I wanted to explore more Bryce features, so I decided to create various scenes to demonstrate the other possibilities of this program.
My main purposes were:
1) Create a scene using a large amount of objects.
2) Create a good looking city as quickly as possible.
3) Import a 3D model and play with rendering options to get the best possible result.
First, I created the desert-looking Mars scene where I used 3 terrain elements just randomly positioned and rotated so they didn’t look the same. I grouped some together and made about 100 copies of every group. I gotta say that it was really hard for the computer. There wasn’t any problem with final render but in the wireframe mode where you edit and position your objects and camera, all the models changed to the lower wireframe resolution, so the shapes of each element were…should I say – uniform. This thing surprised me a little bit, because I’m not running on some low system but on Intel Core i7 and I’ve got GPU and OpenGL supported graphics card by nVidia. Nevertheless the final result was looking good. I also used some advanced rendering features which I wanna talk about a little bit later. And by the way the lens flare I added is from Knoll Light Factory (I believe the preset is called “Desert Sun”).
Next, I wanted to create a city. In Bryce there is a really cool option how to do it. First go to Google Images (or anywhere else), search for “random bircks” and choose “black and white”. I found this image which became pretty useful. It’s actually very simple. You wanna find an image with black and white bricks and couple of bricks with various shades of grey. What does it mean?! It’s a ground plan of your city. The bricks symbolize the buildings. The whiter those bricks are, the higher those buildings will be. Download the image (if you cannot find anything useful, just go to Paint or Photoshop and make your own texture 😉 ), then simply create a terrain element in Bryce and go to terrain editor. Click on the “Picture” button and load your ground plane. The terrain will update automatticly. Truth is, the image I found is a little bit stretched, but it can be corrected inside of Bryce by shrinking the object. It’s also a little bumpy but for the demonstration it doesn’t matter. Then I just chose one of the built-in city textures and finaly added a glow to the windows and composed a helicopter inside of After Effects. If you want to know more about buliding a city in 5 minutes inside of Bryce watch this.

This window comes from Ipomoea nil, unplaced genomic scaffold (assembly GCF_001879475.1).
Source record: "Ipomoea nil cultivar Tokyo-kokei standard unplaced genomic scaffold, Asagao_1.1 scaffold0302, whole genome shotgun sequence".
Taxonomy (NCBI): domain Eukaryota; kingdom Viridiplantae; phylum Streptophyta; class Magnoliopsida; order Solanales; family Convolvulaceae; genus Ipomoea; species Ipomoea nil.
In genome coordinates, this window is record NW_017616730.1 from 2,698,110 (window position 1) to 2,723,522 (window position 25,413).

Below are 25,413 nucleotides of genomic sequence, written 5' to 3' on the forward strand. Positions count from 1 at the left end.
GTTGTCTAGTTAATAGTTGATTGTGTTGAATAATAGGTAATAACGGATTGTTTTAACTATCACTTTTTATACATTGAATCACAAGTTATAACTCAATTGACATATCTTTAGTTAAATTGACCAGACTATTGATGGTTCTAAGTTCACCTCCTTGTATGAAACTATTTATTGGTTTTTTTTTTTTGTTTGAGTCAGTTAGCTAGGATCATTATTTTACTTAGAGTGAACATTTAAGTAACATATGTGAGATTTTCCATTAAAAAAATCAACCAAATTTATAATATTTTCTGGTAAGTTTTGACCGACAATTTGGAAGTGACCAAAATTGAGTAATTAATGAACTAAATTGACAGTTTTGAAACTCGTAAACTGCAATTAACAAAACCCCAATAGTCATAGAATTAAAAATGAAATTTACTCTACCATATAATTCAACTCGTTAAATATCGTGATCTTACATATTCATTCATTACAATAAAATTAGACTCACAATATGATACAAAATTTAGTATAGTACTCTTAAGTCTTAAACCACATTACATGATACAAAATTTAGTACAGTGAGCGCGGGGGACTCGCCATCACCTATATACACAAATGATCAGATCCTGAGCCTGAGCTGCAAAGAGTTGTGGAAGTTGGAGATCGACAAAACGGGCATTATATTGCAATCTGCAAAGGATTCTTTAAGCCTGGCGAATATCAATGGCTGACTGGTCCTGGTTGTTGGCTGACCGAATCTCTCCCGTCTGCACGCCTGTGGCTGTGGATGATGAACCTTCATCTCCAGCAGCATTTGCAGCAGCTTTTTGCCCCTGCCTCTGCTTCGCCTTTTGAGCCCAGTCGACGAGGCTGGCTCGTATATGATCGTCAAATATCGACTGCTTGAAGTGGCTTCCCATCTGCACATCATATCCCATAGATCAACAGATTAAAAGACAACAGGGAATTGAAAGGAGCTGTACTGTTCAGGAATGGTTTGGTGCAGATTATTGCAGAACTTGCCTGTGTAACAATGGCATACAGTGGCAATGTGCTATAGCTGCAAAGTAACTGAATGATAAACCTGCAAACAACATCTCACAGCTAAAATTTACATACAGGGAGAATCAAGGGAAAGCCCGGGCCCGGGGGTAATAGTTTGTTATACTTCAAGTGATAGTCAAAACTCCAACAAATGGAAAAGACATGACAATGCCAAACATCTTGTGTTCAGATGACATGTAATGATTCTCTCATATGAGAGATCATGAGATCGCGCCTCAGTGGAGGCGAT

Finally I downloaded a 3D model of the yacht from turbosquid.com and tried to compose it inside of Bryce. Unfortunately something happened to the textures so I had to add different textures in Bryce. I made few copies of the boat with various colors, played with the sky and fog etc. Then I went into rendering options. When you set the quality to premium it allows you to activate soft shadows, blurry reflections (which I didn’t use) or the depth of field (DOF), which is, in my opinion, one of the coolest features of Bryce and it really helps your scene to be more realistic. I added soft shadows and the DOF to the previous scenes as well and I guess it literally makes a big difference (especially the DOF). However the boats were making some weird sharp reflections on the water so I painted those reflection out in After Effects and added a subtle lens flare from Optical Flares.
The strongpoint of this program is simplicity. I gotta say this program has exceeded my expectations and in combination with DAZ Studio/3DS Max/Cinema 4D/Blender and After Effects it can be a really useful tool for your filmmaking. 🙂